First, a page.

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Tutorial: Creating a Moving Timelapse Effect in Adobe Premiere Pro CC

This tutorial will show you how to create jib/slider movement by using 2K footage in your 1080p Adobe Premiere Pro CC project.

This tutorial will show you how to create jib/slider movement by using 2K footage in your 1080p Adobe Premiere Pro CC project. Let's get started.

Figure 1 (below) shows the project we'll be working with in this tutorial: a 2K video loaded into Premiere Pro. I'm using a 5-minute clip recorded with the GoPro HERO3.

Figure 1. Our 2K clip in Premiere Pro. Click the image to see it at full size.

Creating the 1080 Sequence

To begin, we'll create a 1080 sequence by choosing New Item > Sequence and navigating to the 1080p sequence settings. For this project, we'll choose AVCHD 1080p24 (Figure 2, below).

Figure 2. Choosing our sequence settings. Click the image to see it at full size.

Next, drag only the video onto your timeline by clicking the Drag Video Only icon (Figure 3, below) under the preview window in the Source Monitor. Premiere Pro will prompt you to change the 1080 sequence settings to match the 2K source clip. Click Keep Existing Settings.

Figure 3. Dragging in video only.

Speeding up the Clip

We want this timelapse to run about 10 seconds. This means we'll need to change the speed of the clip by right-clicking it in the timeline and choosing Speed/Duration. In the Clip Speed/Duration dialog that opens, change the speed from 100% to 3500% (Figure 4, below).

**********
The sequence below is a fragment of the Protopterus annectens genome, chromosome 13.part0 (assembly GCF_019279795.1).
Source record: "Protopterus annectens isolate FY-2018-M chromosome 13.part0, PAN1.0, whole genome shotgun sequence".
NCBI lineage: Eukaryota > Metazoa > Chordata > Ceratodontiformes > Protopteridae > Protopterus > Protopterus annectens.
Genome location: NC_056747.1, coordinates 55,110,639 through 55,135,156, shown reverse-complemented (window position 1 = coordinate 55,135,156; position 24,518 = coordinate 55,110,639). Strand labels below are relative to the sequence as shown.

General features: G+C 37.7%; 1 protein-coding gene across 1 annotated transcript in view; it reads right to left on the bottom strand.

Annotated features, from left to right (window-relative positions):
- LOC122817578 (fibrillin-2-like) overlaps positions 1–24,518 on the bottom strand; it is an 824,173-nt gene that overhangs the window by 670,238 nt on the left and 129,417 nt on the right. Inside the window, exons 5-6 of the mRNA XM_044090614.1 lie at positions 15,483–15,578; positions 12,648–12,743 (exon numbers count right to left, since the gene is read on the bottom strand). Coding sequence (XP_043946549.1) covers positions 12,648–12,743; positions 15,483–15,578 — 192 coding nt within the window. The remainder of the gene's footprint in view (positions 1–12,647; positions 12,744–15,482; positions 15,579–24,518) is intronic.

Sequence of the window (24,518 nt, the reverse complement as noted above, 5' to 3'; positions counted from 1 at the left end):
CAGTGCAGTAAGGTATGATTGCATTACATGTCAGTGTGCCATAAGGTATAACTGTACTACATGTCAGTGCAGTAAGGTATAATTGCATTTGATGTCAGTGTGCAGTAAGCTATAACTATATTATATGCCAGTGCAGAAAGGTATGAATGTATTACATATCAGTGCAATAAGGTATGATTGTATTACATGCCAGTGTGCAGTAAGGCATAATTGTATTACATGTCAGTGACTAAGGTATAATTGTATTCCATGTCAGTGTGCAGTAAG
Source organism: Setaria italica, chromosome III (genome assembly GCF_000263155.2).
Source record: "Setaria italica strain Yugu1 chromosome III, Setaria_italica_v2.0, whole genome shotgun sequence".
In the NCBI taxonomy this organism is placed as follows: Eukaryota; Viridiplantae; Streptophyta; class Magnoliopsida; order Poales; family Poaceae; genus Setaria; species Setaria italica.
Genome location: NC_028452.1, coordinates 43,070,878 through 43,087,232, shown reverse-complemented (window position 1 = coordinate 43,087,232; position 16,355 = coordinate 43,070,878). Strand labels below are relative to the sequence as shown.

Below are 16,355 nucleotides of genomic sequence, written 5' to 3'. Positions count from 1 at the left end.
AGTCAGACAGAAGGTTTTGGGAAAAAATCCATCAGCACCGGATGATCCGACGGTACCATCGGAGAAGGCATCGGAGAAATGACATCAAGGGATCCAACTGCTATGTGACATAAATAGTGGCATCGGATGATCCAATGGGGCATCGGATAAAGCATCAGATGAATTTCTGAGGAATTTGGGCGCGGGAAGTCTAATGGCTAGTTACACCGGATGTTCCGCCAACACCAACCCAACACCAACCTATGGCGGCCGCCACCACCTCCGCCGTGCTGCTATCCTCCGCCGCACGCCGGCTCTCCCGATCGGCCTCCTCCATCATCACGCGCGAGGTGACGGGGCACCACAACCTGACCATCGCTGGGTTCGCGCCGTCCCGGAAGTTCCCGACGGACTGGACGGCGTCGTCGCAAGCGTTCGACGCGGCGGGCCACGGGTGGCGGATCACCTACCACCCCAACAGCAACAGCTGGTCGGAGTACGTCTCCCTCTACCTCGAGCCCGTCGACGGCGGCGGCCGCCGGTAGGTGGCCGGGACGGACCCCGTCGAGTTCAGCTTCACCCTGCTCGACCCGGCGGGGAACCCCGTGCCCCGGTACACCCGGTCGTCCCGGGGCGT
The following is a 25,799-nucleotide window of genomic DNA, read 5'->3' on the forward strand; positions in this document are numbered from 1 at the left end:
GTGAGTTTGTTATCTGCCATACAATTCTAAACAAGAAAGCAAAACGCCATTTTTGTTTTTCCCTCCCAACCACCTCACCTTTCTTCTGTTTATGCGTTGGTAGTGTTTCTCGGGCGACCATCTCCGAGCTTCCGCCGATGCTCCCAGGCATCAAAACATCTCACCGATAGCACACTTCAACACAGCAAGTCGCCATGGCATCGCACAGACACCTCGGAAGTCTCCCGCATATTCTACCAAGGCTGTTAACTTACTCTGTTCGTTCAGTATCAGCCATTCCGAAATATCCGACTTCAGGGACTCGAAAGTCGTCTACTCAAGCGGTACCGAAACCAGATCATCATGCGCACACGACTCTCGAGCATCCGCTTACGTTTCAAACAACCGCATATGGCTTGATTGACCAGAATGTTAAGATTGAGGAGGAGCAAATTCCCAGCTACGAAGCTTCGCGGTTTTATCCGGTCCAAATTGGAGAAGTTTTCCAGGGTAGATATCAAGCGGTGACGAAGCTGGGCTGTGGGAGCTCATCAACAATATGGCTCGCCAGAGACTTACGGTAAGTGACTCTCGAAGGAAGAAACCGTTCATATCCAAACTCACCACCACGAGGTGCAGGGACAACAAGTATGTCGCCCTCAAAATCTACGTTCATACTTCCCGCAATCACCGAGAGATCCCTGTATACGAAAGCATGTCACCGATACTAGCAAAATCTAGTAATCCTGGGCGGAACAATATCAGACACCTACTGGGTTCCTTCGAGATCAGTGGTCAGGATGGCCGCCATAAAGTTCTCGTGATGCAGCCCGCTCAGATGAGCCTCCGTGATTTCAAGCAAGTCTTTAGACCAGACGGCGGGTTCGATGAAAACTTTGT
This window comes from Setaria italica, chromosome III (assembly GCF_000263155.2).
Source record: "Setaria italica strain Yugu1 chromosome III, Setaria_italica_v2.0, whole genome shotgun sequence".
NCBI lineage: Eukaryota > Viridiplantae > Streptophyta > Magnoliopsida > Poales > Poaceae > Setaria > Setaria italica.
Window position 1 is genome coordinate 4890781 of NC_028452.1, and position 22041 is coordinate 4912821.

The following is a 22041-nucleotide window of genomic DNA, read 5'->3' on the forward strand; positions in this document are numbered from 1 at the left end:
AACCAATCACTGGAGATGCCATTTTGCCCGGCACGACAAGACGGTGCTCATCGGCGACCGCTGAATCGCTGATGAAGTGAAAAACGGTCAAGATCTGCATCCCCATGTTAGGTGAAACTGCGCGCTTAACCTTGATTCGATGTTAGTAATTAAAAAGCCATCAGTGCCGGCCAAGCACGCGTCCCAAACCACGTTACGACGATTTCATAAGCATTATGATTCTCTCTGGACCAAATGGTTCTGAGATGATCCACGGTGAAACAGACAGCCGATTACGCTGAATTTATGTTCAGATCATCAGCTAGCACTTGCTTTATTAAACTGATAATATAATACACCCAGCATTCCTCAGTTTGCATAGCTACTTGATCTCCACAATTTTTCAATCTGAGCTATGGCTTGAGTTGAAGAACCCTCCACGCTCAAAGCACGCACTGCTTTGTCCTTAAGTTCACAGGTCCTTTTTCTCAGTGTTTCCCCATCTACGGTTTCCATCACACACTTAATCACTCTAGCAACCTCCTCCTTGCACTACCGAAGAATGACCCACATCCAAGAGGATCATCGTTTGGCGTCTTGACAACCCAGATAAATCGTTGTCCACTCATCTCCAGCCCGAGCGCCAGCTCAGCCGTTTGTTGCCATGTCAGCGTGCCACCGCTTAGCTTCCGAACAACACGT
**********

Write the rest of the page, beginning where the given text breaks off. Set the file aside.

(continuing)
Figure 4. Speeding up the clip.

One nice thing in this dialog is that Premiere Pro immediately recalculates the duration of the clip and displays it here. Now our clip is much shorter, and we can start to see how much we've compressed the timing of our footage.

Related Articles
This tutorial demonstrates a versatile and flexible technique that will match animations between layers you choose to connect to enhance, simplify, and accelerate your animation process.
This tutorial demonstrates how to create vibrant timelapses using high-resolution images captured with DSLRs, and edited and exported with Adobe Bridge, Camera Raw, and Photoshop.
This tutorial will demonstrate an advanced method of adding a slider or jib effect to timelapse footage in Adobe After Effects CC 2014.